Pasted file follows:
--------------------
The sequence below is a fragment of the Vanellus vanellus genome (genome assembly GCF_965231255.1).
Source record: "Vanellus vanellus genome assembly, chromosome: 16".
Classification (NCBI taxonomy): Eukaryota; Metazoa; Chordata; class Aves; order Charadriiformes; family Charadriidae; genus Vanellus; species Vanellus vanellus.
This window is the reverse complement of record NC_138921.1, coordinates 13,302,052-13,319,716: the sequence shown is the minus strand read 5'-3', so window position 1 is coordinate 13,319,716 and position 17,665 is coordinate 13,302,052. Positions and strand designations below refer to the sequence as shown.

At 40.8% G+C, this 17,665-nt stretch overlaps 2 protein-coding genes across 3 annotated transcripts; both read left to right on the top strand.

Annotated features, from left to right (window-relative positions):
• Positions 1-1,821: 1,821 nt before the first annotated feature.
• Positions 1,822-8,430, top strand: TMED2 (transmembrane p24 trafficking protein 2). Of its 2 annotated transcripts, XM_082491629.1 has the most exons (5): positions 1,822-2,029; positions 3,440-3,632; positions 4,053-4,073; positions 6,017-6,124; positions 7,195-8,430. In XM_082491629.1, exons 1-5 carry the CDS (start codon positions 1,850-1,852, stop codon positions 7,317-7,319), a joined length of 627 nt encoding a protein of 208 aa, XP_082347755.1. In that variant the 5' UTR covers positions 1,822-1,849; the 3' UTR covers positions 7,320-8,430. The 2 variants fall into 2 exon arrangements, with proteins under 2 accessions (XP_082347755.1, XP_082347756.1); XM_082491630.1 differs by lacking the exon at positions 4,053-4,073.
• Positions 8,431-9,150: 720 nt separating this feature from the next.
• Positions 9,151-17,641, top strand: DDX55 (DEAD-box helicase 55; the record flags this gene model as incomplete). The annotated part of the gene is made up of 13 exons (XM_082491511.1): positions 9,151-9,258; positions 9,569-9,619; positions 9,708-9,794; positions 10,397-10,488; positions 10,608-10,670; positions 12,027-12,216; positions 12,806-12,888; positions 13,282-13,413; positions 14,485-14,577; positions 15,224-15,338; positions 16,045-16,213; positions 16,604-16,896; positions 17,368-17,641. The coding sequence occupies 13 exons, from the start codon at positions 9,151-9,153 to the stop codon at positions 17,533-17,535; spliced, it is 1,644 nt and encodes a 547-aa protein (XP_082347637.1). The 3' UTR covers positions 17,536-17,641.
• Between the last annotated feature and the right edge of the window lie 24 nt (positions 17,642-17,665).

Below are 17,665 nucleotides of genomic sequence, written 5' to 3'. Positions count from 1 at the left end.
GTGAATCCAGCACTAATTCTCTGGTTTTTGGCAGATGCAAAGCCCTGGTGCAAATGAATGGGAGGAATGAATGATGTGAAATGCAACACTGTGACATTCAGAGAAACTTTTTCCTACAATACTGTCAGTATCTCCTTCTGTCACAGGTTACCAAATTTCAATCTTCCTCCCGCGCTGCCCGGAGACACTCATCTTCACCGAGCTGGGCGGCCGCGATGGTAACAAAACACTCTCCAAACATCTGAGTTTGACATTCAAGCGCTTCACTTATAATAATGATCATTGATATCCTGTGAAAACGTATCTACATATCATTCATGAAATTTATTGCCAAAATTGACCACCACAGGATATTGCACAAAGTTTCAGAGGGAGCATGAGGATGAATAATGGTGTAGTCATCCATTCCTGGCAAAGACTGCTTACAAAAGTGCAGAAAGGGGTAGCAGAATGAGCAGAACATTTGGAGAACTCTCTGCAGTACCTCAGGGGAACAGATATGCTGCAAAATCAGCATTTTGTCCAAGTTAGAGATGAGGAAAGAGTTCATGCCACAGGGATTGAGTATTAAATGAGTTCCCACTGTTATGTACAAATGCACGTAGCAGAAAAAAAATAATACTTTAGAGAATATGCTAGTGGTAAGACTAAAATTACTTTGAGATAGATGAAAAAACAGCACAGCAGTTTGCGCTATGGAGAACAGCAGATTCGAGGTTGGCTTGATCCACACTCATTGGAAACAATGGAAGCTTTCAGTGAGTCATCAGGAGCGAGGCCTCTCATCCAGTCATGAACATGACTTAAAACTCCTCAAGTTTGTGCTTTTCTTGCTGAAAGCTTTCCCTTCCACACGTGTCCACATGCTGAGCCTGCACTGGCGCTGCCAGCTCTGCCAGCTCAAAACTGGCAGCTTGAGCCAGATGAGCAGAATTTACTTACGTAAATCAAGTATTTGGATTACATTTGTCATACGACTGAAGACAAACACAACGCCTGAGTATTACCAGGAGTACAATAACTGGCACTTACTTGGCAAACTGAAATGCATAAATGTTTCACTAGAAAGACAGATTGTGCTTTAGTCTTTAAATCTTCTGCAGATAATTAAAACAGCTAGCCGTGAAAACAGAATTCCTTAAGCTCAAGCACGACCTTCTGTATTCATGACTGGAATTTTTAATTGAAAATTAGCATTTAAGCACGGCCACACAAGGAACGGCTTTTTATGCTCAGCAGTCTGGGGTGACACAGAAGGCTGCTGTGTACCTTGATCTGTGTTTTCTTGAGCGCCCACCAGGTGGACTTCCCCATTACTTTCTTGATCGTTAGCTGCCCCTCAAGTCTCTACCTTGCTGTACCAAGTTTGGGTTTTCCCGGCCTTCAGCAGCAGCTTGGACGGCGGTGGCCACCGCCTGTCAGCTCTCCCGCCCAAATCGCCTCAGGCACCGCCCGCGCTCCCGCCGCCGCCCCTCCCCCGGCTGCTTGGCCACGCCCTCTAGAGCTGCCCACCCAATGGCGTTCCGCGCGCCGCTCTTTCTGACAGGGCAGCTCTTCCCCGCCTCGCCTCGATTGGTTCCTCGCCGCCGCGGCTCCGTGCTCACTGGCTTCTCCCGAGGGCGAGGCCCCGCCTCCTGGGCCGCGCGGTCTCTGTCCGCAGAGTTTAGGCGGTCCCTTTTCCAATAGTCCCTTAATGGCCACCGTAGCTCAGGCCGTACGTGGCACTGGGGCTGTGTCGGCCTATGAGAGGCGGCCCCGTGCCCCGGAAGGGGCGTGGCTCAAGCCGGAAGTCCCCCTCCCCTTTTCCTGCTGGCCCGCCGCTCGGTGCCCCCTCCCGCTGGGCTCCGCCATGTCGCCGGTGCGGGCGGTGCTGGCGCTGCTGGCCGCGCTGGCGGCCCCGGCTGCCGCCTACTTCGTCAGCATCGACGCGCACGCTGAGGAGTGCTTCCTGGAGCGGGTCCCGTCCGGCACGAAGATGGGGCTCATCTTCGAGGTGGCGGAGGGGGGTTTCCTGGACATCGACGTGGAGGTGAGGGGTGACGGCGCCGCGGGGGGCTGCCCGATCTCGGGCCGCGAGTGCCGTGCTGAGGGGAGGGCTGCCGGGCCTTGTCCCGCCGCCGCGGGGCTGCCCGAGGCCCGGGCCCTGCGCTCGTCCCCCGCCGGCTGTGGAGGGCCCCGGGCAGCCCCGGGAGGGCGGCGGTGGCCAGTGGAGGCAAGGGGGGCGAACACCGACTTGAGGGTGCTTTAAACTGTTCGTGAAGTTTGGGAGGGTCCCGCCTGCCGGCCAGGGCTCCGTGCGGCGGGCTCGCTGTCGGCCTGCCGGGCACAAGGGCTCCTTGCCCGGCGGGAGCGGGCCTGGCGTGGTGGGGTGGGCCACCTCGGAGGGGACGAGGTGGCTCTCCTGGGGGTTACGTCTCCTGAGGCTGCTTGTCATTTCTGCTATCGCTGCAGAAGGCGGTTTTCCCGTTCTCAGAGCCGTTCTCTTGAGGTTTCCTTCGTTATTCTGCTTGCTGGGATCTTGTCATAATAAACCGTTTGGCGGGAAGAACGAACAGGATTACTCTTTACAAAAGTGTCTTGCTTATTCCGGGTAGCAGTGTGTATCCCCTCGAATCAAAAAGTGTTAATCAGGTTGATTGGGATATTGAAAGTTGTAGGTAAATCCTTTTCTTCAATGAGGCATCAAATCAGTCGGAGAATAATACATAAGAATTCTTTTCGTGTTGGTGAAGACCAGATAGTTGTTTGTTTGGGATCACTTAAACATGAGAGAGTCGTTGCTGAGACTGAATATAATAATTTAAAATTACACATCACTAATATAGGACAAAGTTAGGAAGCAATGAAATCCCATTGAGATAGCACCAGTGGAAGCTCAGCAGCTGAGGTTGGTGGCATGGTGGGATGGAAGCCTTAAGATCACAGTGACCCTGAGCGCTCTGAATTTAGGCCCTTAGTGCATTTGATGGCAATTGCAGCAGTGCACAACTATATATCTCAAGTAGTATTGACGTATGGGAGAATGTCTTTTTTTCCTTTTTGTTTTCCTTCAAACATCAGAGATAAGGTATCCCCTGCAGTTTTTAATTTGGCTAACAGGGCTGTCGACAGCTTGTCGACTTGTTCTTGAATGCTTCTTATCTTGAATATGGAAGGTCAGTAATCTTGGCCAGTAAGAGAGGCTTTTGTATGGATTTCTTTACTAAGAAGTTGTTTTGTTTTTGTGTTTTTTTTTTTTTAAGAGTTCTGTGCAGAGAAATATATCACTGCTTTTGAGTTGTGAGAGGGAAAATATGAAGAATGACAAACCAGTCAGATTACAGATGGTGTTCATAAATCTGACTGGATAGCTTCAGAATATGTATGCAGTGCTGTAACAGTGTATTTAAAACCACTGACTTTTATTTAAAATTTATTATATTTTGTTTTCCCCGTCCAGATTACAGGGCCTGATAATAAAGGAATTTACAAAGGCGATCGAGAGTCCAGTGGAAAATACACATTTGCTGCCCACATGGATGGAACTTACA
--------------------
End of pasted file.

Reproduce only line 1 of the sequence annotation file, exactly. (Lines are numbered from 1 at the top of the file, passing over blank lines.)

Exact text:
The sequence below is a fragment of the Vanellus vanellus genome (genome assembly GCF_965231255.1).